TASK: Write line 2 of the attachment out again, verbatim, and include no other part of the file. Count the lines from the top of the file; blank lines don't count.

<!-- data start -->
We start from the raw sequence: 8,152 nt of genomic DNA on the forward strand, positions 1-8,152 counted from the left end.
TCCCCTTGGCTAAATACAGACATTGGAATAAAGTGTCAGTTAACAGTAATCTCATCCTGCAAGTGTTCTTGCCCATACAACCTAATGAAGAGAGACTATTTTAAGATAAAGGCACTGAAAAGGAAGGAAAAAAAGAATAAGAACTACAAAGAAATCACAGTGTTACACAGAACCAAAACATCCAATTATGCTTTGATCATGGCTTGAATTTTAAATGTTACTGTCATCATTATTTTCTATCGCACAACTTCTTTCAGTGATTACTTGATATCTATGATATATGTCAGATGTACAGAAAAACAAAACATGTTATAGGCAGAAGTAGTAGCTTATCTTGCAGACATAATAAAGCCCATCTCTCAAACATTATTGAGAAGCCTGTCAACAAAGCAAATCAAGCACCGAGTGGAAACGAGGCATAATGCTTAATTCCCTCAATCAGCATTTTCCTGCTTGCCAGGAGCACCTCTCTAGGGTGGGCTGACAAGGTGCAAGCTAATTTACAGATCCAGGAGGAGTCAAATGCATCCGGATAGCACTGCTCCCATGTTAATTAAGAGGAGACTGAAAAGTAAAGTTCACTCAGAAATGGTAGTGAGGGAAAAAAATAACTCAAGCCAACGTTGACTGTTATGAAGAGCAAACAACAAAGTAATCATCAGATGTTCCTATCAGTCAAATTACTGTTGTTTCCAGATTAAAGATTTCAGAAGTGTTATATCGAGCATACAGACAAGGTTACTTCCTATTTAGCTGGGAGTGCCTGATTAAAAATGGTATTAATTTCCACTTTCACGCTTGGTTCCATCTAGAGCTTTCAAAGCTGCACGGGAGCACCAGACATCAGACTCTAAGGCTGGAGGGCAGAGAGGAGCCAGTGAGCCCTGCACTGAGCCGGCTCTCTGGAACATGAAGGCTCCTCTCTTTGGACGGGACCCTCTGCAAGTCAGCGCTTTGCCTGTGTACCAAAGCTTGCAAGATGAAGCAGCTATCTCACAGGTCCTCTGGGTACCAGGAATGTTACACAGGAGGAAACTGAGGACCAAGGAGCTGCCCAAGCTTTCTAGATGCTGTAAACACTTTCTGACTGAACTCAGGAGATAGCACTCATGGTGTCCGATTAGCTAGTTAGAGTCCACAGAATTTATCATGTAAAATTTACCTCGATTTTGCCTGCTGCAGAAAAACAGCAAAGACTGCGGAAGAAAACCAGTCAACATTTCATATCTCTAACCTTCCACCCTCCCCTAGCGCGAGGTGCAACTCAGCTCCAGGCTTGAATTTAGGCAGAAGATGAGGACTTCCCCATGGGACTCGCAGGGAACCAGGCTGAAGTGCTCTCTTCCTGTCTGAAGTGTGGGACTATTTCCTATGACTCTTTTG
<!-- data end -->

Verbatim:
TCCCCTTGGCTAAATACAGACATTGGAATAAAGTGTCAGTTAACAGTAATCTCATCCTGCAAGTGTTCTTGCCCATACAACCTAATGAAGAGAGACTATTTTAAGATAAAGGCACTGAAAAGGAAGGAAAAAAAGAATAAGAACTACAAAGAAATCACAGTGTTACACAGAACCAAAACATCCAATTATGCTTTGATCATGGCTTGAATTTTAAATGTTACTGTCATCATTATTTTCTATCGCACAACTTCTTTCAGTGATTACTTGATATCTATGATATATGTCAGATGTACAGAAAAACAAAACATGTTATAGGCAGAAGTAGTAGCTTATCTTGCAGACATAATAAAGCCCATCTCTCAAACATTATTGAGAAGCCTGTCAACAAAGCAAATCAAGCACCGAGTGGAAACGAGGCATAATGCTTAATTCCCTCAATCAGCATTTTCCTGCTTGCCAGGAGCACCTCTCTAGGGTGGGCTGACAAGGTGCAAGCTAATTTACAGATCCAGGAGGAGTCAAATGCATCCGGATAGCACTGCTCCCATGTTAATTAAGAGGAGACTGAAAAGTAAAGTTCACTCAGAAATGGTAGTGAGGGAAAAAAATAACTCAAGCCAACGTTGACTGTTATGAAGAGCAAACAACAAAGTAATCATCAGATGTTCCTATCAGTCAAATTACTGTTGTTTCCAGATTAAAGATTTCAGAAGTGTTATATCGAGCATACAGACAAGGTTACTTCCTATTTAGCTGGGAGTGCCTGATTAAAAATGGTATTAATTTCCACTTTCACGCTTGGTTCCATCTAGAGCTTTCAAAGCTGCACGGGAGCACCAGACATCAGACTCTAAGGCTGGAGGGCAGAGAGGAGCCAGTGAGCCCTGCACTGAGCCGGCTCTCTGGAACATGAAGGCTCCTCTCTTTGGACGGGACCCTCTGCAAGTCAGCGCTTTGCCTGTGTACCAAAGCTTGCAAGATGAAGCAGCTATCTCACAGGTCCTCTGGGTACCAGGAATGTTACACAGGAGGAAACTGAGGACCAAGGAGCTGCCCAAGCTTTCTAGATGCTGTAAACACTTTCTGACTGAACTCAGGAGATAGCACTCATGGTGTCCGATTAGCTAGTTAGAGTCCACAGAATTTATCATGTAAAATTTACCTCGATTTTGCCTGCTGCAGAAAAACAGCAAAGACTGCGGAAGAAAACCAGTCAACATTTCATATCTCTAACCTTCCACCCTCCCCTAGCGCGAGGTGCAACTCAGCTCCAGGCTTGAATTTAGGCAGAAGATGAGGACTTCCCCATGGGACTCGCAGGGAACCAGGCTGAAGTGCTCTCTTCCTGTCTGAAGTGTGGGACTATTTCCTATGACTCTTTTG